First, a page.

In particular, capital punishment and the waging of war are troubling to the consciences of many voters. The Church clearly urges us to avoid both, but also teaches that at times, both activities can be morally legitimate. Take, for example, what Cardinal Joseph Ratzinger (now Pope Benedict XVI) wrote in a letter in July 2004: “Not all moral issues have the same moral weight as abortion and euthanasia. …While the Church exhorts civil authorities to seek peace, not war, and to exercise discretion and mercy in imposing punishment on criminals, it may still be permissible to take up arms to repel an aggressor or to have recourse to capital punishment. There may be a legitimate diversity of opinion even among Catholics about waging war and applying the death penalty, but not however with regard to abortion and euthanasia” (Letter to Cardinal McCarrick, n.3).
The bottom line, in other words, is that support for war and capital punishment do not automatically or necessarily violate fundamental moral principles; support for abortion and euthanasia always do. Therefore, supporting these latter policies is worse.
6. Keep your loyalty focused on Jesus.
When you vote, you say something about where your loyalties are. There is nothing wrong with being loyal to a candidate or to a political party. But there is something very wrong if your loyalty to either is stronger than your loyalty to Jesus Christ. Ask yourself, "Is there a position that my party can take that would prevent me from voting the party line?" Framed in another way, the question is, "Is my loyalty to the Christian faith stronger than my loyalty to any political party?"
7. Remember, the Party Matters.
Voting with a clear
conscience also means that you consider how the outcome of the election in
which you vote affects the balance of power. In other words, elections do not
only put individual candidates into power; they put political parties
into power. And it is not only the candidates who have positions. So do the
8. Distinguish “choosing evil” from “limiting evil.”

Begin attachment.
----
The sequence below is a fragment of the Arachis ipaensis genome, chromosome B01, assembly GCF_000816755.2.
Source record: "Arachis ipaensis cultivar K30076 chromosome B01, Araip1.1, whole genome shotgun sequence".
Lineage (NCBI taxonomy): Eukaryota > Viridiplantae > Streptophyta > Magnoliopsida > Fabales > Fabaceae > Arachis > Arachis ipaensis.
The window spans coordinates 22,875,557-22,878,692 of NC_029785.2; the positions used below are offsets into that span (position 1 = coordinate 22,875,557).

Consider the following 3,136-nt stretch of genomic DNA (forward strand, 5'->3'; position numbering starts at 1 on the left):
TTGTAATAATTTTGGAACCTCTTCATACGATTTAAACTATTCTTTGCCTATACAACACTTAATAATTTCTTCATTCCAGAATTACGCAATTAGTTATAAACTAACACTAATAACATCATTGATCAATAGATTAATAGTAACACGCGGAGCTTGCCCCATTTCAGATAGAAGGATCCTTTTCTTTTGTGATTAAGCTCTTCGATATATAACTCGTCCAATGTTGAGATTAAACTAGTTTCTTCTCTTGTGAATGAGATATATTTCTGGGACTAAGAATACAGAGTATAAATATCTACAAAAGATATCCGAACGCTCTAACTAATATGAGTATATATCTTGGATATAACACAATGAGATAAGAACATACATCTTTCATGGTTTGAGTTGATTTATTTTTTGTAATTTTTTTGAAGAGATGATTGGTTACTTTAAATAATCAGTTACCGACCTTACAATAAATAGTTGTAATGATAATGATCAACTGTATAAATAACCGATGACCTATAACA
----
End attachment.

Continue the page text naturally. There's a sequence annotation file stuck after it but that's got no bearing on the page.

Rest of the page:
What happens if two opposing candidates both support abortion? Then just ask a simple question: Which of the two candidates will do less harm to unborn children if elected? This is not "choosing the lesser of two evils." We may never choose evil. But in the case described above, you would not be choosing evil. Why? Because in choosing to limit an evil, you are choosing a good.
9. Support the candidate with more than your vote!
Additional activities include donating to the campaign, volunteering for the campaign, handing out literature for the candidate, making phone calls and visits on the candidate’s behalf, sending emails, using yard signs and bumper stickers, and praying for the candidate.
Elections, after all, are not contests between two candidates. They are contests between two teams. And it is the team that has more active members doing all these things that, in the end, will bring in the most votes.
10. Mobilize as many other voters as possible!
Each of us has one vote, but each of us can mobilize hundreds, even thousands of votes.
As Election Day draws near, focus on the “low-hanging fruit.” Remember, the numbers are what counts. You have a limited amount of time to try to garner as many votes as possible. It’s much like going into an orange grove, with the goal of gathering as many oranges as you can in a limited amount of time. It doesn’t make sense to expend time and energy climbing to the top of the trees to get the oranges there when you can get many more that are within arm’s reach with much less time and energy. Reach for the low-hanging fruit!
So it is with elections. Rather than spend hours trying to convince one person to vote the right way, spend that time and energy reminding dozens of people – who are already in agreement with you on the issues – to get out and cast their vote. Don’t go looking for the personal victory of catching the “hard to get” voter. Go catch the easier ones and bring the candidate to victory!